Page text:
Published July 29, 2022
Archives, The Dance Floor, and Using Art to Rethink Binaries: An Interview with Levani
Levani (Levan Mindiashvili) is a Tbilisi-born, Brooklyn-based trans-disciplinary artist. They create immersive installations, two-dimensional images, sculptural objects, and neons that explore the psychological dimensions of current geopolitical shifts and socio-cognitive dislocation. Informed by their interest in cosmology, neuroscience, biology, and epistemology, Levani’s work invokes a post-binary, pluriversal alternative to human-centric, dualistic perspectives. Levani is a graduate of Tbilisi State Academy of Fine Arts (1997-2003) and the National University of Art of Buenos Aires (IUNA, Postgraduate Studies in Combined Artistic Languages, 2008-2010).
I want to start with your piece 127.1 bpm (for my dancing peers) from 2021 that was shown at Socrates Sculpture Park. Can you walk me through the materials and what they reference?
LM: I wanted to do something with electronic music and dance from the very first day I started going out in the mid 2000s, but it took me a pretty long time to figure out what to do and how to do it. The first works started to emerge in 2019. I showed I should have kissed you longer, which was a solo presentation with ERTI Gallery at the Tbilisi Art Fair. That was followed by the set of seventeen mirror paintings titled 89.19 at the Berlin Art Fair. These two projects emphasized the role of dance as a form of political activism and resistance in my native Georgia and how the underground dance scene impacted societal changes in the last decades. Following them, Levani’s Room: HOME happened at SPRING/BREAK 2020 right before lockdown, which was specifically about New York’s underground spaces.
The Socrates sculpture in 2021 allowed me to widen my inquiry and not be so specific about the place(s) or the industry itself, and instead think about the dance floor in its broader sense. Socrates’ Open Call was centered around a Sanctuary, so I wanted to emphasize that idea of a sanctuary not as a physical space, a destination or escape, but as a threshold for dancers. Even the title 127.1 bpm emphasized the dancers—the ones inhabiting the dancefloor. Not only is the dance floor a physical space, it’s a psychological space, even spiritual to me. I think of it like a threshold, like a temporary site of transformation. This thinking became a point of departure to talk about the underground.
For the materials, 127.1 bpm was inspired by Bossa Nova Civic Club in Bushwick and its cast iron gates that separate the bar from the dance floor. It’s this beautiful structure adorned with cast iron palm tree leaves. In the beginning, I was planning to acquire or rent the club’s gates and install them at the sculpture park, because we were still in lockdown, the clubs were shut down, and I was thinking those funds could be of some help for the staff. But by the time the fellowship started, in May of 2021, all the venues reopened, so I had to search for another path. I ended up creating my own gates in order to emphasize the concepts of thresholds and transformation.
My sculpture is a two-part “gate.” The first tier repeated the original design with metal palm tree leaves, while the second higher tier hosts palm tree buds casted in silicon and stainless steel powder. I attached the speakers to the palm trees, where the sound was circulating, created with the sound artist Bryce Hackford and DJ dr. fruit. Despite the fact that the sound was pre-recorded, it had this interactive quality to it, and it was very interesting to see how people would react or even dance to it.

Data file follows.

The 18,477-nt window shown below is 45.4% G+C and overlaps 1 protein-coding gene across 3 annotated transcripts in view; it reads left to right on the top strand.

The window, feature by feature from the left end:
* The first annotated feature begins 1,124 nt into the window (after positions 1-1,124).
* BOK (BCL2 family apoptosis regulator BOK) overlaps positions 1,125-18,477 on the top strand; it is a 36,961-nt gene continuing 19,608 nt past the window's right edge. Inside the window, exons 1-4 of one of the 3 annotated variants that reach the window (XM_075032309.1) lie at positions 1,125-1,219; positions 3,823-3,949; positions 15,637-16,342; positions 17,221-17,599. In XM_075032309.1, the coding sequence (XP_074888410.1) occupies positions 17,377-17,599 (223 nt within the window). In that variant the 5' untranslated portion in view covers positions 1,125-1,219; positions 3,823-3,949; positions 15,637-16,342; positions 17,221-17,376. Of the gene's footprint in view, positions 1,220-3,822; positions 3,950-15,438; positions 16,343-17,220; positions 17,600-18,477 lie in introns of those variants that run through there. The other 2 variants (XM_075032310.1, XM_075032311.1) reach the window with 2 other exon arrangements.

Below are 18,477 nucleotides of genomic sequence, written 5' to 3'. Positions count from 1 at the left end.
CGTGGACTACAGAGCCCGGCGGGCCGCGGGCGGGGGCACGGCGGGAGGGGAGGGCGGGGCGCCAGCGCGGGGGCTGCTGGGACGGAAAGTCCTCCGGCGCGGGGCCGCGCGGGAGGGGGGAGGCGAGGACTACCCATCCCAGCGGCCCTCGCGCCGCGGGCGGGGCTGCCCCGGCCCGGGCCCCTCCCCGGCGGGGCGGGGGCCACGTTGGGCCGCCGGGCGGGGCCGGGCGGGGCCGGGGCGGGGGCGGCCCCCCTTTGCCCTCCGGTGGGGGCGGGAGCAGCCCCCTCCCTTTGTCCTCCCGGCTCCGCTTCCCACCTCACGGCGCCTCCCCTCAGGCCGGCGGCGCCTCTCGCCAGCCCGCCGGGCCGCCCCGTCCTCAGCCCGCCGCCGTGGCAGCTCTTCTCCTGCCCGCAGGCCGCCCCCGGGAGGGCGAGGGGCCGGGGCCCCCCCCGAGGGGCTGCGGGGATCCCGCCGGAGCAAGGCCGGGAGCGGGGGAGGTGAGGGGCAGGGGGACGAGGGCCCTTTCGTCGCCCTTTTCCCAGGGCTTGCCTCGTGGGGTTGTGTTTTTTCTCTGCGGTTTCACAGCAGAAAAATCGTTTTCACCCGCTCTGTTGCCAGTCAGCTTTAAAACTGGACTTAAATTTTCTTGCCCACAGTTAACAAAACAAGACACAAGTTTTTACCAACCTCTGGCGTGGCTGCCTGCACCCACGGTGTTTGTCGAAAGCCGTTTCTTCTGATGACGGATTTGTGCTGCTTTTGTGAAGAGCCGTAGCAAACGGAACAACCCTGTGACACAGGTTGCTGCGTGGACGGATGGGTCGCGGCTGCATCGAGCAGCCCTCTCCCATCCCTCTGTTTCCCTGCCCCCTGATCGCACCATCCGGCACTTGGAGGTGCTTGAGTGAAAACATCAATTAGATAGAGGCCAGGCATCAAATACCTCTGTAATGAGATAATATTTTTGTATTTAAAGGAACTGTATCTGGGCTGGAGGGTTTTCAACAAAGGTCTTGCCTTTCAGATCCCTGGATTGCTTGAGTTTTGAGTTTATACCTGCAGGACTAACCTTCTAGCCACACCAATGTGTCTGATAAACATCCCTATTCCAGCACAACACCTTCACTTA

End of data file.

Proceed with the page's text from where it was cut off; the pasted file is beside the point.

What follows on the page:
The piece sounds like it functions as an archive to the iconography of New York dance floors, especially Bossa Nova Civic Club. Do you feel like the work functions in that way? If so, do you think that reading could strengthen over time?
LM: Yes and no. I think there’s a stronger archival quality in some of my other works, like HOME EP. That series was conceived as an archive of a very specific experience I had in New York. I started going out and discovering electronic music at the same time I was coming out, so the dance floor became where I learned about myself, discovered myself, accepted myself, and learned my own body language and the things it can communicate for the first time. They’ve also always been small, underground venues no matter where I’ve lived, like Buenos Aires’ Bahrein, which was twenty minutes from my place when I lived there, or Bossa Nova, which is five minutes from my current apartment in New York. Those spaces were extremely important to me. They became a place where I would just stop by and see what was happening, really becoming my home. That’s why HOME EP juxtaposes pictures of my actual apartment with architectural details, and mailing lists, and logos of venues and events of New York.
But at the same time, I knew I wasn’t working on an “objective” archive of New York’s music scene. I created a very subjective, very personal story of a queer immigrant. That said, I knew others would relate to some aspects of my story.
Did you find it difficult to lose the dance floor early in the pandemic?
LM: It was difficult, but if I can be very honest, I was already starting to lose it before the pandemic.
When I started to dive deeper into the underground and make work about it, I was thinking about its spiritual and psychological aspects all the while unfolding its aspects as an industry as well. That's when I saw aspects of disillusionment start to emerge, almost like I began to understand the power dynamics at play and how it's actually structured around heteronormative capitalist greed.